In early November 2023, reggaetón fans excitedly listened to a slew of new Bad Bunny songs that flooded TikTok. While the vocals, lyrics, and music style appeared to belong to Bad Bunny, he did not write, record, produce, or much less release the viral hits. Instead, TikTok users used AI tools to create songs “in the style of” Bad Bunny.

Because of the frenzy around AI songs on TikTok and other platforms, many of which offer monetary compensation per view, major stakeholders in the music industry are worried about the copyright repercussions of AI tools. A senior VP from Universal Music Group (UMG) stated that generative AI infringes the label’s copyrights. But the law remains unsettled. Some claim that the model's training on copyrighted works without the artist's consent constitutes infringement, while AI developers claim this is fair use. And unless a rights-holder can prove that the AI-generated output is a copy or derivative of the artist's work, it is unclear whether AI-generated music “in the style of” a famous artist infringes that artist’s copyright.

Congress is seeking to tackle the unauthorized use of voices and visual likenesses in AI-generated content through laws akin to state-level right of publicity laws. In October 2023, a group of senators proposed the “NO FAKES ACT,” which seeks to protect those whose voice and likeness are mimicked via AI tools without permission. And just earlier this year, a bipartisan group of representatives proposed the “No AI FRAUD” Act,” also seeking to stop “unauthorized fakes using the images and voices of others.”

Can Creators of AI-Generated Music Copyright their “Creations”?

Although there is one notable instance where the U.S. Copyright Office granted copyright to a work with AI-generated elements, it said only the written and visual elements that the human “select[ed], coordinat[ed], and arrang[ed]” held the copyright. Federal courts have affirmed the Copyright Office’s guidance that AI-generated art does not qualify for copyrights because they are not authored by humans, highlighting that “[h]uman authorship is a bedrock requirement of copyright.”[1] Albeit, the Office noted it conducts a case-by-case analysis of “how the AI tool operates and how it was used to create the work.” Thus, whether an AI-generated song is copyrightable appears to be a case-by-case inquiry, analyzing whether there are any elements with human authorship, e.g., lyrics written or arranged by a human.

However, in August 2023, the Copyright Office published a “notice of inquiry and request for comments” on AI and copyright, specifically asking those submitting comments to address if “there [are] circumstances when a human using a generative AI system should be considered the ‘author’ of material produced by the system” as well as querying if the Copyright Act should be modified “to clarify the human authorship requirement or to provide additional standards to determine when content including AI-generated material is subject to copyright protection.”[2]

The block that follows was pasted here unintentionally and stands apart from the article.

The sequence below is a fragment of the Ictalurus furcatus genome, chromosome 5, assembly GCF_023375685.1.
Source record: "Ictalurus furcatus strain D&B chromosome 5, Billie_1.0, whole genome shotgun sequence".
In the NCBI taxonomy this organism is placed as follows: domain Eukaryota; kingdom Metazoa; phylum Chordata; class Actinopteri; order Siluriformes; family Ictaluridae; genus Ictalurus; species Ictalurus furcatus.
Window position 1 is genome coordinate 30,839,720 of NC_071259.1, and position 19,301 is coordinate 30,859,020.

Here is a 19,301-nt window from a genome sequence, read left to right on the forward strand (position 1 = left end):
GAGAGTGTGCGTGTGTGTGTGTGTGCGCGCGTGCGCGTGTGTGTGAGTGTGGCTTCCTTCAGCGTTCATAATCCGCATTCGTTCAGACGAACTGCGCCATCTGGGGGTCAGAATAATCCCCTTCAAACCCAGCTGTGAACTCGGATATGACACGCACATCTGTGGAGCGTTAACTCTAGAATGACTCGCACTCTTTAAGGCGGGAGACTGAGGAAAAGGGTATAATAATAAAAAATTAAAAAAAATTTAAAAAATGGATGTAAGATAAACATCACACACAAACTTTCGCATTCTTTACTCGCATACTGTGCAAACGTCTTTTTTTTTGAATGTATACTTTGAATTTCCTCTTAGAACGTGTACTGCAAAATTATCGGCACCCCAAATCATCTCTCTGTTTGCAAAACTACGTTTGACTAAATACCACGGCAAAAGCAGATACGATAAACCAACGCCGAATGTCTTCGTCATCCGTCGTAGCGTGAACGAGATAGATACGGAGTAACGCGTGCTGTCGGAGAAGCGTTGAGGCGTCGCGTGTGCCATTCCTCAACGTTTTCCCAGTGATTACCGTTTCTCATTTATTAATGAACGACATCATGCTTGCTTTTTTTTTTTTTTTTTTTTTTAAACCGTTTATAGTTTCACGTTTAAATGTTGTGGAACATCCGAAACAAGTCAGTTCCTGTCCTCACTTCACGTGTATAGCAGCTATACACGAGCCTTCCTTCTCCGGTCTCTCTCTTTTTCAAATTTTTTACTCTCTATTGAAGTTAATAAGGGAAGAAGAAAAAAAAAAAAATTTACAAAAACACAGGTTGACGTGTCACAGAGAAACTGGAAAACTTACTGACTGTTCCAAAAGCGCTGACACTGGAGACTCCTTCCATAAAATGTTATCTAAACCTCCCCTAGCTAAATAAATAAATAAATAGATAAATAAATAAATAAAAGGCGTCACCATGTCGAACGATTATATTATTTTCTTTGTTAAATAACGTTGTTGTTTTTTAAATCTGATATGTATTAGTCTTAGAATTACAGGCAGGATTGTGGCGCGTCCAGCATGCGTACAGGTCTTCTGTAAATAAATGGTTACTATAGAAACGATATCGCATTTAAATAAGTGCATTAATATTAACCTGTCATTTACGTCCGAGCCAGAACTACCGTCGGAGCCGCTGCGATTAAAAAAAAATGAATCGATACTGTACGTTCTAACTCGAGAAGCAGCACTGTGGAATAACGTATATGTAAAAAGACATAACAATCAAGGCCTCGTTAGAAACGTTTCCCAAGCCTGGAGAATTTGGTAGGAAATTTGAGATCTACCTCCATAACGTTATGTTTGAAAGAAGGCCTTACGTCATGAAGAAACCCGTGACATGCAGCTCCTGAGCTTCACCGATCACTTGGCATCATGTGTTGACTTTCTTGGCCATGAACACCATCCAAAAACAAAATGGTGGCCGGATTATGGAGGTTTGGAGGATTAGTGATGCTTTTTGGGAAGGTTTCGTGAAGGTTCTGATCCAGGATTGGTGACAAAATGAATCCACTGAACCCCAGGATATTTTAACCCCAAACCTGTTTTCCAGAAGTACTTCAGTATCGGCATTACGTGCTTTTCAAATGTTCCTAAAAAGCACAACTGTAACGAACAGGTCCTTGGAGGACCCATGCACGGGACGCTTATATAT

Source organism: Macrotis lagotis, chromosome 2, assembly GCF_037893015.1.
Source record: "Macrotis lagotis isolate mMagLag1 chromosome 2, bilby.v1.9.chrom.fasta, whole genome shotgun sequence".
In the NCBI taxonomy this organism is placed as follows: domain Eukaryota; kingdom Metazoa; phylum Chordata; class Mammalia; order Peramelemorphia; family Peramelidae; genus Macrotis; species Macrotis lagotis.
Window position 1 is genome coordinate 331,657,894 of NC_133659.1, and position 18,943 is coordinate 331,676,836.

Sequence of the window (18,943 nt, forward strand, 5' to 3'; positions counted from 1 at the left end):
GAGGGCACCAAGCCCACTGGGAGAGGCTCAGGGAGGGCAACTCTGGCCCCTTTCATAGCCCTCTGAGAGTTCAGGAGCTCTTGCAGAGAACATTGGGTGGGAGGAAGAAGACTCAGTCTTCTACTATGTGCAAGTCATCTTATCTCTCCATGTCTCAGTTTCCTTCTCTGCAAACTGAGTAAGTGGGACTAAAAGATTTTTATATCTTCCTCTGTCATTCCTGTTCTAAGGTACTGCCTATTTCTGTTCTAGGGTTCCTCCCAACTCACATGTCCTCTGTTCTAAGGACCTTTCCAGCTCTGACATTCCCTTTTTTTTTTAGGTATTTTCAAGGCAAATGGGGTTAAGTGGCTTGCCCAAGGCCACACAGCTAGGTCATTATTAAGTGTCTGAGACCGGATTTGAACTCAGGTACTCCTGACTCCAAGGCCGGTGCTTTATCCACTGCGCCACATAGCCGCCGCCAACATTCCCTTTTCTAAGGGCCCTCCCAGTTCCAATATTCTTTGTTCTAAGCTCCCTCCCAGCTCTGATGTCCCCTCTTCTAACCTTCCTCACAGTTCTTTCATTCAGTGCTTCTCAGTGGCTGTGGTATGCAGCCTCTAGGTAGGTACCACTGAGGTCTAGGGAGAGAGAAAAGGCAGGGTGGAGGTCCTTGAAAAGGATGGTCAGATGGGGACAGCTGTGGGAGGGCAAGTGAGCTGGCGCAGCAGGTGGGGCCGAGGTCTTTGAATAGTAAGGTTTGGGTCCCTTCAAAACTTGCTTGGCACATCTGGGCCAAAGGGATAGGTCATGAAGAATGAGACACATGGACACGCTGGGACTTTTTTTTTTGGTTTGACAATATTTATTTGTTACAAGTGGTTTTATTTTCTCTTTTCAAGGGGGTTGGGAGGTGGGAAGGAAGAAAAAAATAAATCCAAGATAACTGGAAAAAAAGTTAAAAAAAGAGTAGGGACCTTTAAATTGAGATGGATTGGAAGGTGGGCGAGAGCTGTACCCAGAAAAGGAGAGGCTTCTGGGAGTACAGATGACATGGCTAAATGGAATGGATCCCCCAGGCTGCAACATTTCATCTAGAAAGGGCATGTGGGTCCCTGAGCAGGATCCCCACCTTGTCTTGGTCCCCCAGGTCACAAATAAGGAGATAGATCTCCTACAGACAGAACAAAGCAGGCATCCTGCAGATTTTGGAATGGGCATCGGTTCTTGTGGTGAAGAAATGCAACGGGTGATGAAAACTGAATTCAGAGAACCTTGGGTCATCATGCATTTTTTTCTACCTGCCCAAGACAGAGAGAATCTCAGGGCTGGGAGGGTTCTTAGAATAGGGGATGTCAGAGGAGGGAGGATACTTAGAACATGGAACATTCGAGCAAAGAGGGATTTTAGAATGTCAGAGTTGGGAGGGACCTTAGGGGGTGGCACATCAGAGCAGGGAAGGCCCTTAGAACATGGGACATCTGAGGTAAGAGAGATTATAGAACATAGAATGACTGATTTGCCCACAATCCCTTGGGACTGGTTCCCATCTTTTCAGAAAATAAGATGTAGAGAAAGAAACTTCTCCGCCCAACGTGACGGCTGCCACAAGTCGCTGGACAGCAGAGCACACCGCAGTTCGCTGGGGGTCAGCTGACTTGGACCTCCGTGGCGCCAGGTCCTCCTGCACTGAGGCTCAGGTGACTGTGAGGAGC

Can AI Tools and Music Coexist?

Some industry stakeholders have opted to embrace the use of AI for voice replication in music. Google and YouTube, both a part of Alphabet, recently partnered with nine artists to launch a music AI tool. The tool allows users to type a prompt, and the output will feature “the AI-generated voice” of one of the nine artists that the user preselects to use in a 60-second YouTube video. Separately, artists like Grimes have embraced the new technology, even releasing her AI tool. She is allowing users to commercially release music featuring an AI imitation of her voice through a 50-50% royalty split between her and the AI music creators. The AI tool developer and Grimes will “not claim any ownership of the sound recording or the underlying composition (unless that composition is a cover of a Grimes song).” Grimes has even gone so far as to declare that she “like[s] the idea of open sourcing all art and killing copyright.” Even UMG, which has been very vocal about its concerns about AI tools in the music space, partnered with YouTube for an incubator, allowing some of its artists to experiment with AI with a “commitment to… responsible innovation.” 

Despite efforts to regulate or embrace this new technology in the music space, copyright and other intellectual property laws have yet to meet the needs of this new technology. The landscape of AI voice replication remains unsettled.


[1] Thaler v. Perlmutter, No. CV 22-1564 (BAH), 2023 WL 5333236, at *4 (D.D.C. Aug. 18, 2023); see also U.S Copyright Office, Copyright Review Board, Second Request for Reconsideration for Refusal to Register SURYAST at 7, (Dec. 11, 2023), (affirming the Office’s refusal to register work created with AI because the work in question “is not the product of human authorship.”)

[2] 88 Fed. Reg. 59942, 59948 (Aug. 30, 2023),; compare with Thaler, 2023 WL 5333236, at *4 (holding that “[c]opyright has never stretched so far” as to protect new technologies that operate “absent any guiding human hand,” and that “[h]uman authorship is a bedrock requirement of copyright.”)